This magical game has you taking on the role of a brave space Worrior in a quest to slay the mighty Wizard of Wor. Armed with a unified-field- disturbance rifle, you’ll descend into a series of dangerous dungeon mazes. With tactical strategy, bravery, and bit of good fortune you might just survive the Wizard of Wor.


That is just one of three idioms that the Wizard of Wor boldly states while sitting static. The attract mode also randomly spouts, “I’m out of spite, ha ha ha ha!” or “Find me… the Wizard of Wor.” In fact, the coin-op was quite the chatty machine. Revolutionary at the time of release, Wizard of Wor wowed game players with early speech synthesis. In fact, the Wizard rattled off a whopping seventy–one phrases, each correlating to a specific scenario. When a quarter was inserted into the machine, there were eight possible lines it could drop, including, “Another coin for my treasure chest.” In fact, each of the dungeons opens with its own line. Earn a bonus player… another of eight possible lines would be randomly spoken. The Wizard would certainly mock you when you died, and the GAME OVER banter wasn’t much friendlier! A few choice lines of dialogue from the game are featured in BOLD in this column as bumpers between content paragraphs for your amusement…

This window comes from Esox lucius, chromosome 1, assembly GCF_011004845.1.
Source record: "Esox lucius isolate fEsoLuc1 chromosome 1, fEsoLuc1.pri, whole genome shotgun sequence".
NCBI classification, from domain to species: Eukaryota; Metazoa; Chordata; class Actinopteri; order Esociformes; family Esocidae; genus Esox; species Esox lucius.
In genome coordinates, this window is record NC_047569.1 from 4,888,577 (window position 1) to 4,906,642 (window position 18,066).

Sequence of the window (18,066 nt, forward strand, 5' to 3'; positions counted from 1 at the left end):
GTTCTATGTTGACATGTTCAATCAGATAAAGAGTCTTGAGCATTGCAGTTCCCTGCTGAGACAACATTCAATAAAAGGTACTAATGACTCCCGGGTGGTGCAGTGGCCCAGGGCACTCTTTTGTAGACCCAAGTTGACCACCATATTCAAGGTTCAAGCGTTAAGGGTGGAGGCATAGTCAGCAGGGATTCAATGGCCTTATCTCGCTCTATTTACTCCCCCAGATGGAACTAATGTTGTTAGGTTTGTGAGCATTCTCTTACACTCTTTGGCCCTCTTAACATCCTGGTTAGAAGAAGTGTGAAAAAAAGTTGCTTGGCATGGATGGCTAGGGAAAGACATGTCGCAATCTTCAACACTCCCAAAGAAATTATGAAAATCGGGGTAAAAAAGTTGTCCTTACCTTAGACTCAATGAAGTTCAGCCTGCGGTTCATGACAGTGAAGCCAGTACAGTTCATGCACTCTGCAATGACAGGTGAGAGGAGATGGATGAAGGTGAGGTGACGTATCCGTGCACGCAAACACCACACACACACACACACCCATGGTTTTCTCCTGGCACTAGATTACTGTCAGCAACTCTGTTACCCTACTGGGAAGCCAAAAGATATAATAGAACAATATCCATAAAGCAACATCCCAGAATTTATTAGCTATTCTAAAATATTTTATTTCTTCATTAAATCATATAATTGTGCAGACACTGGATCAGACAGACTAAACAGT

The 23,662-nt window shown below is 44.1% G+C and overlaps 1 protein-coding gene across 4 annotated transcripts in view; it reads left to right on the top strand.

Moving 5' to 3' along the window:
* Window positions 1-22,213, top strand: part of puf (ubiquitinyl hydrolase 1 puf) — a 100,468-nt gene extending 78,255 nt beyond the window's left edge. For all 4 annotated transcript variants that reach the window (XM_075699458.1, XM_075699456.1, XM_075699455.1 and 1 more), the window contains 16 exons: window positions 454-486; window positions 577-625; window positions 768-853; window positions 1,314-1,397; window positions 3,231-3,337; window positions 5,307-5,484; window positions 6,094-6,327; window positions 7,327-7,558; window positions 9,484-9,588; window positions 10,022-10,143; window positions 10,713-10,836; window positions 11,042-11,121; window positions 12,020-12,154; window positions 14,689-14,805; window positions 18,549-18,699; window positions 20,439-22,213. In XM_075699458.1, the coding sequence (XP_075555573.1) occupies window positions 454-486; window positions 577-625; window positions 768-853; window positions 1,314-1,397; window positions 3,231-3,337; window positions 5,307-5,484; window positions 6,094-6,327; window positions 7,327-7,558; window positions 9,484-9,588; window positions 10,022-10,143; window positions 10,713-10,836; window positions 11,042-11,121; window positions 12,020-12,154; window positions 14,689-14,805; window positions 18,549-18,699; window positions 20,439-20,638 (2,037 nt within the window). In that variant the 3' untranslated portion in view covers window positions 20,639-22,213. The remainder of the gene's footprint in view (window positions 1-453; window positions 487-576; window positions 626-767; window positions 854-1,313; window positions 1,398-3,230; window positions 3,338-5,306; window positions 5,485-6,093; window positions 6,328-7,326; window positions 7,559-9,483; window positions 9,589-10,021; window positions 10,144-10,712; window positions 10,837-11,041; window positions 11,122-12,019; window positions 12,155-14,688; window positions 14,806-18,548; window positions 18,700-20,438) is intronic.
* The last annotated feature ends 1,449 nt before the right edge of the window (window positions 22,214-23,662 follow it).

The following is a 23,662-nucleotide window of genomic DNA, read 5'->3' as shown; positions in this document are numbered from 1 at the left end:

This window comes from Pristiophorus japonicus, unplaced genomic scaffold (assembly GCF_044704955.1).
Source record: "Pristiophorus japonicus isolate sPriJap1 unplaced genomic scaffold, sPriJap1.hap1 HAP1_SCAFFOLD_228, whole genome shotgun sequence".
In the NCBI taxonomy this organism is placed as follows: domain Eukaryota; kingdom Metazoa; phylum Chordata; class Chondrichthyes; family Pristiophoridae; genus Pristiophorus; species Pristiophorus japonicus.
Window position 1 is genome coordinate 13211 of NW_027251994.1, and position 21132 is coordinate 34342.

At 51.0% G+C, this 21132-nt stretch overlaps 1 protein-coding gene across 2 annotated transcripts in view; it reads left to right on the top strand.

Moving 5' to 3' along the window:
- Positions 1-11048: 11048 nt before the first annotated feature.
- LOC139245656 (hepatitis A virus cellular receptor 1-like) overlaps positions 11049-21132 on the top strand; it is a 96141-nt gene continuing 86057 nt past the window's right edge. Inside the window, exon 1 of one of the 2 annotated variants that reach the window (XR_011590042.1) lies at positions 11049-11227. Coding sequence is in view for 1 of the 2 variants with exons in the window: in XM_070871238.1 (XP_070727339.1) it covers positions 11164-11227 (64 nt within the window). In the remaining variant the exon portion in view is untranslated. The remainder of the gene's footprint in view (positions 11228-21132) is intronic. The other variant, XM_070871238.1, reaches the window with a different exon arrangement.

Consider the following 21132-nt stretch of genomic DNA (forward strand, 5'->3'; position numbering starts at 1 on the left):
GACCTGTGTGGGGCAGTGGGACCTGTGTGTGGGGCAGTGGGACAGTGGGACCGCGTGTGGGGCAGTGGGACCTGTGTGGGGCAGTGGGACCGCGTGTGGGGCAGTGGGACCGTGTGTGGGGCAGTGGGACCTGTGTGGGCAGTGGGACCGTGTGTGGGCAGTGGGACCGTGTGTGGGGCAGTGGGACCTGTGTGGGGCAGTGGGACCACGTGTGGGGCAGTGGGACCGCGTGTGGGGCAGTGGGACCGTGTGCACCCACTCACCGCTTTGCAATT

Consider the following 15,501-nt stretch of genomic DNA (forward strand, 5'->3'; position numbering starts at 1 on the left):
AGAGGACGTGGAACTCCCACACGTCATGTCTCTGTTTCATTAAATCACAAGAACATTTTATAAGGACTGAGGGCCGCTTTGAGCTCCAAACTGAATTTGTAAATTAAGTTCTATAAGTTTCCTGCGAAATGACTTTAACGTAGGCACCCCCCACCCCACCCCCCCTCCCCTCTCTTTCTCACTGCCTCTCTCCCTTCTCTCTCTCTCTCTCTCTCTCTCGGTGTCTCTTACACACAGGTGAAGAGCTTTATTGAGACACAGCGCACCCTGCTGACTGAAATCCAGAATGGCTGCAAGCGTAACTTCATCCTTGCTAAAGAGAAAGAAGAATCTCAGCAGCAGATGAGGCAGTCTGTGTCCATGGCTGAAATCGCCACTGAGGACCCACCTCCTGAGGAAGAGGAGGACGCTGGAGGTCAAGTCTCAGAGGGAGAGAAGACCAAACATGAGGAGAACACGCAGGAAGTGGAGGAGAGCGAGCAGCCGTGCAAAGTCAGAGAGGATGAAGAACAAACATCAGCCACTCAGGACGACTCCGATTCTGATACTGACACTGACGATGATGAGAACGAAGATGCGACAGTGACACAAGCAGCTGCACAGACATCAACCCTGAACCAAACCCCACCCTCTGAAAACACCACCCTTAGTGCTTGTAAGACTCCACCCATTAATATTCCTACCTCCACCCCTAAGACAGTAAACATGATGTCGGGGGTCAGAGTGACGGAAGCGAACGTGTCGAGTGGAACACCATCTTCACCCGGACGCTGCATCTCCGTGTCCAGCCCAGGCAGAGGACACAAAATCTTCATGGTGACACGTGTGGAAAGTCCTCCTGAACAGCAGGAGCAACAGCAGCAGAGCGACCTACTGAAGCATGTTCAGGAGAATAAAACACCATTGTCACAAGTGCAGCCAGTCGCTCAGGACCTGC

In a time when co-operative coin-op gaming was in its infancy, Wizard of Wor was one of the best. Players were meant to work as a team against the Wizard’s army. Since friendly fire was lethal, an accidental or missed shot often turned one player against the other, creating a whole new two-player dynamic! Don’t have any friends? That’s a-okay, as a computer controlled Worrior will enter the arena to try and aid you

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Michael Thomasson Michael Thomasson (63 Posts)

Michael Thomasson is one of the most widely respected videogame historians in the field today. He currently teaches college level videogame history, design, and graphics courses. For television, Michael conducted research for MTV's videogame related program Video MODS. In print, he authored Downright Bizarre Games, and has contributed to nearly a dozen gaming texts. Michael’s historical columns have been distributed in newspapers and magazines worldwide. He has written business plans for several vendors and managed a dozen game-related retail stores spanning three decades. Michael consults for multiple video game and computer museums and has worked on nearly a hundred game titles on Atari, Coleco, Sega and other console platforms. In 2014, The Guinness Book of World Records declared that Thomasson had “The Largest Videogame Collection” in the world. His businesses sponsor gaming tradeshows and expos across the US and Canada.  Visit